E shoots part of her film, images I hope to see later but I do not want to interrupt her process. I see she is thinking, hand on a hip jutting out, mouth twisting around.

I work carefully, methodically. When the picture is ready to be taken, I have to slide in the film holder and click when it feels right. I cannot see through the camera when I click the shutter. That will take some getting used to.



There is a spot next to the green, murky stream where the sun splashes against the trees. We pack things up and make our way to it. E trots next to me, half out of breath, half excited. A man stands there, hanging a garbage bag from a broken limb. I nod, smile. He eyes us. I wave my hands around, telling him I am going to take a picture of the trees and he asks if he should leave . I say no. He lights a cigarette. My hands are shaking. Maybe he does not understand that this black accordion box is a camera. I take a light reading, focus, yanking the shirt over my head. I think it is right. Set the shutter, pull the dark slide. Hope for the right pose, click the shutter asking myself if one of my fingertips strayed in front of the lens, and then press the dark slide back in. Unbelievable  - a portrait of a man smoking in the forest with great light splashing around behind him on our first day. Maybe this camera brings luck, this cumbersome beast. Maybe it is out of focus and a mess, I remind myself.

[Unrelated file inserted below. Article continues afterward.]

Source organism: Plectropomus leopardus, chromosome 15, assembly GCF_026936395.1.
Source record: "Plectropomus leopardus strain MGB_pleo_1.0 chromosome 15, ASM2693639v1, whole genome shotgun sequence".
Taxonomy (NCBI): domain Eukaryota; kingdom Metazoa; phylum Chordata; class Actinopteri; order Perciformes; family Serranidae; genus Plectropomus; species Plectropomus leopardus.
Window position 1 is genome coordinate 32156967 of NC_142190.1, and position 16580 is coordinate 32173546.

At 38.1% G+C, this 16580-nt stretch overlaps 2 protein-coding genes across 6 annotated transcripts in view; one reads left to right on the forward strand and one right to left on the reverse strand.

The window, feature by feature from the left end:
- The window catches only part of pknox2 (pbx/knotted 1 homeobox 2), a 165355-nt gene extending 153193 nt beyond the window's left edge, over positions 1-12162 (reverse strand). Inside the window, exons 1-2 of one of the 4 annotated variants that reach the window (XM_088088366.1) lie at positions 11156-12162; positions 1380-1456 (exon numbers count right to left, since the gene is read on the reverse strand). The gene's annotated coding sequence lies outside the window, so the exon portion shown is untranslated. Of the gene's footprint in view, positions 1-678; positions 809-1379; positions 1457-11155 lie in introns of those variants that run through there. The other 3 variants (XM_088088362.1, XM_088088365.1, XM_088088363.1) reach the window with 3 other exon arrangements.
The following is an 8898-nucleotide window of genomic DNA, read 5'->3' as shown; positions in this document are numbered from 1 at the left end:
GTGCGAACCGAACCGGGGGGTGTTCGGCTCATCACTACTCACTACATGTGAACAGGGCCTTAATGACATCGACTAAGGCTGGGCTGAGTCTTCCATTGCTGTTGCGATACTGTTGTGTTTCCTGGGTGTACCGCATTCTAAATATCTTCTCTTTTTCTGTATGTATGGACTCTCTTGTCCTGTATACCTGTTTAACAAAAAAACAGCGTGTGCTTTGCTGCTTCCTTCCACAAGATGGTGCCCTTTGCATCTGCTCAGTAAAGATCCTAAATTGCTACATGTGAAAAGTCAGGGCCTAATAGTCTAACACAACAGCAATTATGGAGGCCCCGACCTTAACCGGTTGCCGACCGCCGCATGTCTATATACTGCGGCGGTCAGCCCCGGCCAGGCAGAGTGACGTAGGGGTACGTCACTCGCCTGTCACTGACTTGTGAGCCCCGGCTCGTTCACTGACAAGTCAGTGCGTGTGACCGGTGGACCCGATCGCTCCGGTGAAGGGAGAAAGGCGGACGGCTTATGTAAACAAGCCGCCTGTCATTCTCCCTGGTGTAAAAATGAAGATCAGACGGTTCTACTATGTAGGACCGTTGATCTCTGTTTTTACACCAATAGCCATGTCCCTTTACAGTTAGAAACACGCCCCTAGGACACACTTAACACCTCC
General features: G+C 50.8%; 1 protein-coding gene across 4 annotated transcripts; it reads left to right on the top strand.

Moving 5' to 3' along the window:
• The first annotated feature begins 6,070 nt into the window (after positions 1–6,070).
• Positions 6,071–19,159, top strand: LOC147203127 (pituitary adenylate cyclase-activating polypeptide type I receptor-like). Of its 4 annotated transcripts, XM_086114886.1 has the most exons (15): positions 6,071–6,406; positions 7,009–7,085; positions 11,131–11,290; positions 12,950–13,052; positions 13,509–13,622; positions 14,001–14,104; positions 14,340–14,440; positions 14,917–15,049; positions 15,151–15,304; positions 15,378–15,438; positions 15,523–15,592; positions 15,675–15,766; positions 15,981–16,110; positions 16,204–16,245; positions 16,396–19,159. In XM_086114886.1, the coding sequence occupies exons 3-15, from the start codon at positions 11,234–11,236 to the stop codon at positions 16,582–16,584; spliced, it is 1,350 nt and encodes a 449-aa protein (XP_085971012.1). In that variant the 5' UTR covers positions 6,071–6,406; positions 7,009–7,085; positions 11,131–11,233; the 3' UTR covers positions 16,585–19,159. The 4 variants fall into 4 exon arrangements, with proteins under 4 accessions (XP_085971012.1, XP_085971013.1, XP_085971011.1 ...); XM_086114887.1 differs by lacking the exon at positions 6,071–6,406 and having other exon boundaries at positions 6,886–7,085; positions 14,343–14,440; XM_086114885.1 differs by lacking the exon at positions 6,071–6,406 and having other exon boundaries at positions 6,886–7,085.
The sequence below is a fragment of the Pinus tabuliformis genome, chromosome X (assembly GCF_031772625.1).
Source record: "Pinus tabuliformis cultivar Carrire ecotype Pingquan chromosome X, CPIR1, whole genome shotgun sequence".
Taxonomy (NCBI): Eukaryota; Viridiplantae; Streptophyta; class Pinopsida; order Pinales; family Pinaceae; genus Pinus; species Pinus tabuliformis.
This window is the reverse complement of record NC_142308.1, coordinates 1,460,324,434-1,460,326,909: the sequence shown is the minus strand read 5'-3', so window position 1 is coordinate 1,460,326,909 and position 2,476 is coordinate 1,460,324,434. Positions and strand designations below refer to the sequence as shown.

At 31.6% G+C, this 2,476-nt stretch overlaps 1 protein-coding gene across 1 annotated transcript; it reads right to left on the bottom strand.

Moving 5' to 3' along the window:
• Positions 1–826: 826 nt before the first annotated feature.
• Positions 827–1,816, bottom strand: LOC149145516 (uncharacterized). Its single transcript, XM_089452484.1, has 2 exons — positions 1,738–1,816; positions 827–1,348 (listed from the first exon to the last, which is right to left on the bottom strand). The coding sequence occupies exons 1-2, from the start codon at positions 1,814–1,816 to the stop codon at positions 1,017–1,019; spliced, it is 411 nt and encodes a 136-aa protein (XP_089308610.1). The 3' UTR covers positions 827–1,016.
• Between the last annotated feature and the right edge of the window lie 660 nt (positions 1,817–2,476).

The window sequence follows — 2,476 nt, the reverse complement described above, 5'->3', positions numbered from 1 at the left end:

People always ask me why I shoot film in a digital age. Most of the time they expect me to offer some haughty reply, looking down my nose at the auto-focus, instant gratification of digital. They think I look down from some film pedestal. I am sorry they think that, and I have a feeling they could use some therapy. That is all about them, not me.

I shoot film because it is difficult. This difficultly leads me to try to do things that seem impossible at first, until I gain a foothold, some scrap of branch and earth to hold in my hand, then placing one foot in front of the next. Why do people climb mountains? I think they feel something similar. I shoot film because I love film cameras. They are simple beasts. None of my cameras even use a battery. They are %100 manual objects, like a wind-up watch, or a bicycle. These manuals relics were designed in a different time, when the world was a simpler place. Using them forces me to simplify, to sharpen my wits, my sensibilities. I know shooting with this new camera looks like I have fun trying to push an elephant down the street, but imagine how you would feel if you pushed and the elephant really moved.